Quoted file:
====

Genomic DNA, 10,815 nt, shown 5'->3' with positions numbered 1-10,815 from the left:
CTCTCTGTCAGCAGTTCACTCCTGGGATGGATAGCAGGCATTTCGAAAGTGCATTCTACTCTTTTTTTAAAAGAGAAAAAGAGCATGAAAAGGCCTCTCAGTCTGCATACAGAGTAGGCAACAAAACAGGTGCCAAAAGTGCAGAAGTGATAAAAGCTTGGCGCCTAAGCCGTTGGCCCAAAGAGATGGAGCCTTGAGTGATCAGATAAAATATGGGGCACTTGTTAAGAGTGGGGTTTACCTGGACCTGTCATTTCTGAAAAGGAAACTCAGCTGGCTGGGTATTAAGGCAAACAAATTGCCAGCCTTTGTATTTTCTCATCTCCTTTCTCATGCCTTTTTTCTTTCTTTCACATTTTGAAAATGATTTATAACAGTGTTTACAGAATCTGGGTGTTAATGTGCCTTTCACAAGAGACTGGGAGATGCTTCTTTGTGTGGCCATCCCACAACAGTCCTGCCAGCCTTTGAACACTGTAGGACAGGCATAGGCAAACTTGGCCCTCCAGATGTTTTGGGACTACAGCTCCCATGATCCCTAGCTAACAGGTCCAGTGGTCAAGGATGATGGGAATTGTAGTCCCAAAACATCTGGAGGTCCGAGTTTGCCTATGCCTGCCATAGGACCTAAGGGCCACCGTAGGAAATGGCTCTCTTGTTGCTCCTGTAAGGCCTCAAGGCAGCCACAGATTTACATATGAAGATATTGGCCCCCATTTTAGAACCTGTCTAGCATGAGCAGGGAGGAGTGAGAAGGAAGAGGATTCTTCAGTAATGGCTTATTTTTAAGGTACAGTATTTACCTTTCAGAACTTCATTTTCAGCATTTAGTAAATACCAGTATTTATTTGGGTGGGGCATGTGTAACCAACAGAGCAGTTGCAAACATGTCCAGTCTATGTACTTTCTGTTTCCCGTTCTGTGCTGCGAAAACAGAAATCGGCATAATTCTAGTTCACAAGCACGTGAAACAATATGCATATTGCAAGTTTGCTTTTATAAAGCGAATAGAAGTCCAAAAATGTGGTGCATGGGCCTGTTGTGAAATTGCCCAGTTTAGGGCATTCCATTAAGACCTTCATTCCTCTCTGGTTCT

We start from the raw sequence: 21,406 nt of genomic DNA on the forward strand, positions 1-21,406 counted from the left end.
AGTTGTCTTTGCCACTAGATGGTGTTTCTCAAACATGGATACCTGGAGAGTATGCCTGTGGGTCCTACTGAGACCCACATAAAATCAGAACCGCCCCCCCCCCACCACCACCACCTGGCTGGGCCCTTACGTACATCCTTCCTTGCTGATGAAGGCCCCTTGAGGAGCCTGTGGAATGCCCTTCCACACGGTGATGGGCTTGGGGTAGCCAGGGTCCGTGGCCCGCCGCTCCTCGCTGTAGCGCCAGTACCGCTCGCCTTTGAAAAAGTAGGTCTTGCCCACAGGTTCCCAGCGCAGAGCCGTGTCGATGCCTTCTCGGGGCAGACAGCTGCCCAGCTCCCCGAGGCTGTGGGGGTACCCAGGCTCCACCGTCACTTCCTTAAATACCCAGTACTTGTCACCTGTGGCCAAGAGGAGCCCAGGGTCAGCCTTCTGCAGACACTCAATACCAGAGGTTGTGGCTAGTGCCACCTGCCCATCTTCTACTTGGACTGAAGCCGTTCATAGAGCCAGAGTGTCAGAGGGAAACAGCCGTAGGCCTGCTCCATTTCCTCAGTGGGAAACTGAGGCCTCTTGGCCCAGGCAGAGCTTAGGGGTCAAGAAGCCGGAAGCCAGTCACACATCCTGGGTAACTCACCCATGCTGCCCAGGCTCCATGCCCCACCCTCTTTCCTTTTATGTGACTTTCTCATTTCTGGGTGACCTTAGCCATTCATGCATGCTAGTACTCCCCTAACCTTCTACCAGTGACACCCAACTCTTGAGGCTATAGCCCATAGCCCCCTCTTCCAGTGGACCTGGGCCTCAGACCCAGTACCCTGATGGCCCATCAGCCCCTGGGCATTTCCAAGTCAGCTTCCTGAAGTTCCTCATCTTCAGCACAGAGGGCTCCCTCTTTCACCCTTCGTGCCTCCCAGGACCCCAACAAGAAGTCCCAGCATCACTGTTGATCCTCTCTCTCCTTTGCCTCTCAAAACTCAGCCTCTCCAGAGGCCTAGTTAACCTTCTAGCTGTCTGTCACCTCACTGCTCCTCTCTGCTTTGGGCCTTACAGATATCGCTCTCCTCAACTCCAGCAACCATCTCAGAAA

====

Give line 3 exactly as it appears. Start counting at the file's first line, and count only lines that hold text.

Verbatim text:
We start from the raw sequence: 21,406 nt of genomic DNA on the forward strand, positions 1-21,406 counted from the left end.